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October is Disability Employment Month and it’s the perfect time to think about what each of us and our organizations are doing to recruit, engage, and retain employees with disabilities. While many organizations are focusing more on diversity and inclusion, we still have many challenges and are missing the underlying importance that disability plays in creating cultures of inclusion.

We are more aware of the value that workplace diversity has on organizational cultures, change, and innovation, and on overall business results. People with disabilities bring a variety of skills and talents to the workplace—creative thinking, problem solving, and collaboration, to name a few—that are valued and labeled as core competencies for a variety of roles. In this article we will examine myths about employing people with disabilities. My hope is that we start to challenge our current thinking and begin to close the unemployment gap for people with disabilities.

Myth #1

Employees with disabilities have lower job performance than employees without disabilities.

Studies have shown that people with disabilities perform comparably to their peers without disabilities. In fact, many cases state that people with disabilities perform above expectations. Change starts at the top, but middle managers also need to be more aware of the topic to address potential biases that are impacting the recruiting process and the ability to create inclusive environments. Both of these factors are important to fully engage employees with disabilities and set them up for long-term success.

There’s an old saying: “There is more than one way to skin a cat.” Companies should be firm and hold employees accountable for business goals, but should also be flexible and allow for different approaches to achieve the goal. I encourage leaders and managers to think about how they can support employees with disabilities and provide what’s needed to do their jobs. It is only through inclusive cultures and authentic engagement that we can spark new and innovative ideas.


Hiring people with disabilities is costly for organizations.

As business leaders, our jobs are to pay close attention to the bottom line and manage—or grow—our company’s profitability. I think sometimes we tend to focus too much on the number without really understanding the broader value that resources can bring to our companies. When thinking about the cost concerns that are typically associated with employees with disabilities, things like job accommodations and insurance premiums come to mind.

Here are a few realities we should all consider as we think about hiring a person with disabilities.

Job Accommodations
According to JAN, most job accommodations are simple and inexpensive. In fact, 59% of employers reported that job accommodations had no costs, 36% indicated a one-time cost, and 4% have ongoing annual costs. And for those that did, the average cost was less than $500.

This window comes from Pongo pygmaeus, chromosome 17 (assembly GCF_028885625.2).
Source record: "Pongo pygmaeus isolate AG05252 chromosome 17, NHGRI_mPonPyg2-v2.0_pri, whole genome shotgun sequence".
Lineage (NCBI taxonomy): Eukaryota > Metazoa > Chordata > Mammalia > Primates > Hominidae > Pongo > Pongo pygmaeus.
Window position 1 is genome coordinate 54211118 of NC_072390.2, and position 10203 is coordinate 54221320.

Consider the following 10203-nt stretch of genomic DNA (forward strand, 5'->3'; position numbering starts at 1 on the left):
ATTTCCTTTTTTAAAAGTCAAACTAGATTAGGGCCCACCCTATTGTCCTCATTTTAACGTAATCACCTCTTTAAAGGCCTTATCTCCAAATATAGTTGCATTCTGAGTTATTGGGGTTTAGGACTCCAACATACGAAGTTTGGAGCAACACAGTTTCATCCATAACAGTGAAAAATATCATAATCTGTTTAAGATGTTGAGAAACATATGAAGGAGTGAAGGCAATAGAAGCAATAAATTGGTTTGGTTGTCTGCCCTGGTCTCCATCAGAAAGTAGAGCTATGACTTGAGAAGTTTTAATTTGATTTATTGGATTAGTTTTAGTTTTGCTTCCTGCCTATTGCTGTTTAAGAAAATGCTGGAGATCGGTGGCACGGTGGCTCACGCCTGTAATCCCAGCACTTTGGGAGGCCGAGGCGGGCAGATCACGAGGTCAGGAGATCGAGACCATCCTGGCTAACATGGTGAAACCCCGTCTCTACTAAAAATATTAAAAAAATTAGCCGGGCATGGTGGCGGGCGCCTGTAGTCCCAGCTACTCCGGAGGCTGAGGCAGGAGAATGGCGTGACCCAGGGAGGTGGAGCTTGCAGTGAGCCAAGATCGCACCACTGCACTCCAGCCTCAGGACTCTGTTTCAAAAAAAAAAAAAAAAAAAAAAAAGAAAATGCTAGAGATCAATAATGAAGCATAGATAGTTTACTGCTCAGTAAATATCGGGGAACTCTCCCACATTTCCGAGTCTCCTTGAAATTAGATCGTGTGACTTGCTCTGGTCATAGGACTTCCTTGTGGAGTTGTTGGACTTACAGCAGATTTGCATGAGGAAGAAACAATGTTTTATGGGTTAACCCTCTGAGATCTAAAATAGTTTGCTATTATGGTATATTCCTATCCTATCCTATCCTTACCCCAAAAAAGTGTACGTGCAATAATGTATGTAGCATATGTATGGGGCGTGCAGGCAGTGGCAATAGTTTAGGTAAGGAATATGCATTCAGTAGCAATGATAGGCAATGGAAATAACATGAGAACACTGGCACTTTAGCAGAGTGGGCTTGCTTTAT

An accommodation is an investment in the employee and there are many benefits that come along with it. Companies who are inclusive and provide accommodations may see an increase in productivity, employee engagement, and retention rates. As we know, all of these things have an impact on the bottom line.

Insurance Premiums
Corporate rates are not determined by the disability status of an employee. They are determined by a number of other factors, including age, location, tobacco use, plan category, and individual vs. family enrollment.


It is difficult to address performance issues or hire employees with disabilities.

All employees, regardless of their disability status, should be held to the same performance standards for a particular role. Managers should use the same process and criteria to evaluate and manage the job performance of all employees. Clarifying roles and expectations is an important first step to ensure that your employees can meet or exceed expectations. You may also need to be flexible and allow employees with and without disabilities to decide their approach and methodology to get the work done. Flexibility is good as long as the objectives and outcomes are still attained.

All employees, even those with disabilities, can be terminated for continued performance issues. If performance issues arise, managers should follow the steps for progressive discipline for your organization. If these are unknown, consult your Human Resources department to learn about the process. Just like other employees, those with disabilities deserve a chance to improve performance on the job. Managers should be open and honest about strengths and performance gaps. In your conversations, focus on the objective and performance issues and DO NOT focus on the employee’s disability. Be sure to provide concrete examples and come up with realistic and measurable solutions for the employee to improve.


In a rapidly changing world, employees are your most valuable asset. Employees with disabilities have disproportionate unemployment rates compared to other groups. They want to work and see employment opportunities as critical for success and survival. Many want an opportunity to learn, grow, and add value to your organization. Leaders and managers should challenge themselves to think about the benefits for the organization and its internal teams. It is becoming increasingly important for organizations to include and leverage diverse skills and perspectives. Employing and including people with disabilities is essential as we continue to grow and compete in the marketplace.